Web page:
Plato on the origin of the state Notes for January 31

Main points

We discussed two broad questions.

  1. What problem does the state solve? I treated this as equivalent to: why would people form a state if they didn’t have one?
  2. What is the source of conflict?

Many authors think that the state is a solution to conflict. For them, the answer to the second question leads to the answer to the first. For Plato, by contrast, conflict is a product of a kind of state, specifically, the luxurious state. (I should add that many readers think that he did not regard the first city as a realistic possibility; if so, the qualification I introduced in the previous sentence is unnecessary.)

The division of labor

I said that there are two paths to a division of labor. The path that Plato took involves the common good. People join societies in order to meet their own needs, but divide labor in order to meet the common good. They do so because they have different natural talents.

The other path to a division of labor involves nothing more than the pursuit of individual interest. This explanation of the division of labor holds that different individuals take up different tasks because that is the best way of promoting their own interests. There is no reference to the common good as the cause of the division of labor in this story, though, of course, the common good is an effect of the division of labor.

For an example of a philosopher who described the second path, we can’t do any better than Adam Smith. Smith’s An Inquiry Into the Nature and Causes of the Wealth of Nations begins with the division of labor. Here is his description from the second chapter of how it came about.

This division of labour, from which so many advantages are derived, is not originally the effect of any human wisdom, which foresees and intends that general opulence to which it gives occasion. It is the necessary, though very slow and gradual consequence of a certain propensity in human nature which has in view no such extensive utility; the propensity to truck, barter, and exchange one thing for another.

… man has almost constant occasion for the help of his brethren, and it is in vain for him to expect it from their benevolence only. He will be more likely to prevail if he can interest their self–love in his favour, and shew them that it is for their own advantage to do for him what he requires of them. Whoever offers to another a bargain of any kind, proposes to do this. Give me that which I want, and you shall have this which you want, is the meaning of every such offer; and it is in this manner that we obtain from one another the far greater part of those good offices which we stand in need of. It is not from the benevolence of the butcher, the brewer, or the baker, that we expect our dinner, but from their regard to their own interest.** Adam Smith, An Inquiry Into the Nature and Causes of the Wealth of Nations, Vol. I ed. R. H. Campbell and A. S. Skinner, vol. II of the Glasgow Edition of the Works and Correspondence of Adam Smith (Indianapolis: Liberty Fund, 1981). Ch. II.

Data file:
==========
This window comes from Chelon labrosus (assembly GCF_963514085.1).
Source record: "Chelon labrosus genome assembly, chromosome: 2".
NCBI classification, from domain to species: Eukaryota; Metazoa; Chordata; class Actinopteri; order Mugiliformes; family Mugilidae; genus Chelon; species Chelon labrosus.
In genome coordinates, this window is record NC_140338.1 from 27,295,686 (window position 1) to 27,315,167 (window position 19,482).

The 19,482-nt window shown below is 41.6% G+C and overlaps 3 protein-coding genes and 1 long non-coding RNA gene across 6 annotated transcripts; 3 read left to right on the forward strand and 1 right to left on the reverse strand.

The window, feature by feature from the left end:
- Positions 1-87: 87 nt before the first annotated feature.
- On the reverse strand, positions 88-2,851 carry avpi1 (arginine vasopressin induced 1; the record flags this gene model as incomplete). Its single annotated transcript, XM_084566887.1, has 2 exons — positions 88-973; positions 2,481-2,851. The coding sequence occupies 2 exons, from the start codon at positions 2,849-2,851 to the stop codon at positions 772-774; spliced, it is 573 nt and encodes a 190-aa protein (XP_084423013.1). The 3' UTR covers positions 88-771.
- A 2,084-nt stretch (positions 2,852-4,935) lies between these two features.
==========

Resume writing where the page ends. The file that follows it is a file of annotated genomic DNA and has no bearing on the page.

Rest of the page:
What about the difference in talents? Smith says that it’s the result of a division of labor, not its cause. Natural differences are minor. Significant differences come about only after people specialize in particular tasks and learn different skills. That was what Joe said about the division of labor.

The difference of natural talents in different men is, in reality, much less than we are aware of; and the very different genius which appears to distinguish men of different professions, when grown up to maturity, is not upon many occasions so much the cause, as the effect of the division of labour. The difference between the most dissimilar characters, between a philosopher and a common street porter, for example, seems to arise not so much from nature, as from habit, custom, and education. When they came into the world, and for the first six or eight years of their existence, they were, perhaps,a very much alike, and neither their parents nor play–fellows could perceive any remarkable difference. About that age, or soon after, they come to be employed in very different occupations. The difference of talents comes then to be taken notice of, and widens by degrees, till at last the vanity of the philosopher is willing to acknowledge scarce any resemblance. But without the disposition to truck, barter, and exchange, every man must have procured to himself every necessary and conveniency of life which he wanted. All must have had the same duties to perform, and the same work to do, and there could have been no such difference of employment as could alone give occasion to any great difference of talents.†† Smith, Wealth of Nations, Vol. I, Ch. II.

Now, why are Smith’s arguments so directly applicable to Plato’s points? Well, Smith almost certainly read his Plato.

Just as we are doing.

This page was written by Michael Green for Social and Political Philosophy, Philosophy 33, Spring 2008. It was posted January 30, 2008.
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